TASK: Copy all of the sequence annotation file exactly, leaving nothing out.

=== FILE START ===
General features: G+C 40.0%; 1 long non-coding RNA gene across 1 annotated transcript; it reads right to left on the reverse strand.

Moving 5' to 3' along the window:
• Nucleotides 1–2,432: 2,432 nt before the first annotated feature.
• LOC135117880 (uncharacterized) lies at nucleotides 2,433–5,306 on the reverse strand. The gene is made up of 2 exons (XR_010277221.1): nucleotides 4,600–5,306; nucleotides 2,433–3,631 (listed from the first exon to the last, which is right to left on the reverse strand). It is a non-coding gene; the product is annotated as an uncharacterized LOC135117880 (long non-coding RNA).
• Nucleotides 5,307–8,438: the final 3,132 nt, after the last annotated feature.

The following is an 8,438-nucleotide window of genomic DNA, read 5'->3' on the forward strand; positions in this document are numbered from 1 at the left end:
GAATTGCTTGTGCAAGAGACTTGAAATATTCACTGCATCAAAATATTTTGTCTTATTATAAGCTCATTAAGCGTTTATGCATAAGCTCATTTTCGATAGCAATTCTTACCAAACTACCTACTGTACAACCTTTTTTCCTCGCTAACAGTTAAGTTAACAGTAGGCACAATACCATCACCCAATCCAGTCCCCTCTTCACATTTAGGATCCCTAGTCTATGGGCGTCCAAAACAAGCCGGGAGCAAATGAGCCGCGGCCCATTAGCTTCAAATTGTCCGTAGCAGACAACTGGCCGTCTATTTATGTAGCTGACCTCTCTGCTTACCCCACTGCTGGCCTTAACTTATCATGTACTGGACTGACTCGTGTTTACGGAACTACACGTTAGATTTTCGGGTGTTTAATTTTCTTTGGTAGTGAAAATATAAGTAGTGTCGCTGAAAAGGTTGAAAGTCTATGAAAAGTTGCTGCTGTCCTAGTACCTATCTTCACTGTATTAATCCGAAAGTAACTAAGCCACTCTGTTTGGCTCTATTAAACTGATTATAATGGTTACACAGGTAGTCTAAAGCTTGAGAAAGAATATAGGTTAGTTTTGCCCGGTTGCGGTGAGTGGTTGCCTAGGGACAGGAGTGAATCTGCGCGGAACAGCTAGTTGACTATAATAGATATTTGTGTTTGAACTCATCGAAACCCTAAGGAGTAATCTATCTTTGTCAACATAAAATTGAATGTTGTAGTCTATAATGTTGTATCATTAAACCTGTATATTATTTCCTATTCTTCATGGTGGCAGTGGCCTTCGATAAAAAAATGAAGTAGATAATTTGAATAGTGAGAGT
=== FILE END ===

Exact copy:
General features: G+C 40.0%; 1 long non-coding RNA gene across 1 annotated transcript; it reads right to left on the reverse strand.

Moving 5' to 3' along the window:
• Nucleotides 1–2,432: 2,432 nt before the first annotated feature.
• LOC135117880 (uncharacterized) lies at nucleotides 2,433–5,306 on the reverse strand. The gene is made up of 2 exons (XR_010277221.1): nucleotides 4,600–5,306; nucleotides 2,433–3,631 (listed from the first exon to the last, which is right to left on the reverse strand). It is a non-coding gene; the product is annotated as an uncharacterized LOC135117880 (long non-coding RNA).
• Nucleotides 5,307–8,438: the final 3,132 nt, after the last annotated feature.

The following is an 8,438-nucleotide window of genomic DNA, read 5'->3' on the forward strand; positions in this document are numbered from 1 at the left end:
GAATTGCTTGTGCAAGAGACTTGAAATATTCACTGCATCAAAATATTTTGTCTTATTATAAGCTCATTAAGCGTTTATGCATAAGCTCATTTTCGATAGCAATTCTTACCAAACTACCTACTGTACAACCTTTTTTCCTCGCTAACAGTTAAGTTAACAGTAGGCACAATACCATCACCCAATCCAGTCCCCTCTTCACATTTAGGATCCCTAGTCTATGGGCGTCCAAAACAAGCCGGGAGCAAATGAGCCGCGGCCCATTAGCTTCAAATTGTCCGTAGCAGACAACTGGCCGTCTATTTATGTAGCTGACCTCTCTGCTTACCCCACTGCTGGCCTTAACTTATCATGTACTGGACTGACTCGTGTTTACGGAACTACACGTTAGATTTTCGGGTGTTTAATTTTCTTTGGTAGTGAAAATATAAGTAGTGTCGCTGAAAAGGTTGAAAGTCTATGAAAAGTTGCTGCTGTCCTAGTACCTATCTTCACTGTATTAATCCGAAAGTAACTAAGCCACTCTGTTTGGCTCTATTAAACTGATTATAATGGTTACACAGGTAGTCTAAAGCTTGAGAAAGAATATAGGTTAGTTTTGCCCGGTTGCGGTGAGTGGTTGCCTAGGGACAGGAGTGAATCTGCGCGGAACAGCTAGTTGACTATAATAGATATTTGTGTTTGAACTCATCGAAACCCTAAGGAGTAATCTATCTTTGTCAACATAAAATTGAATGTTGTAGTCTATAATGTTGTATCATTAAACCTGTATATTATTTCCTATTCTTCATGGTGGCAGTGGCCTTCGATAAAAAAATGAAGTAGATAATTTGAATAGTGAGAGT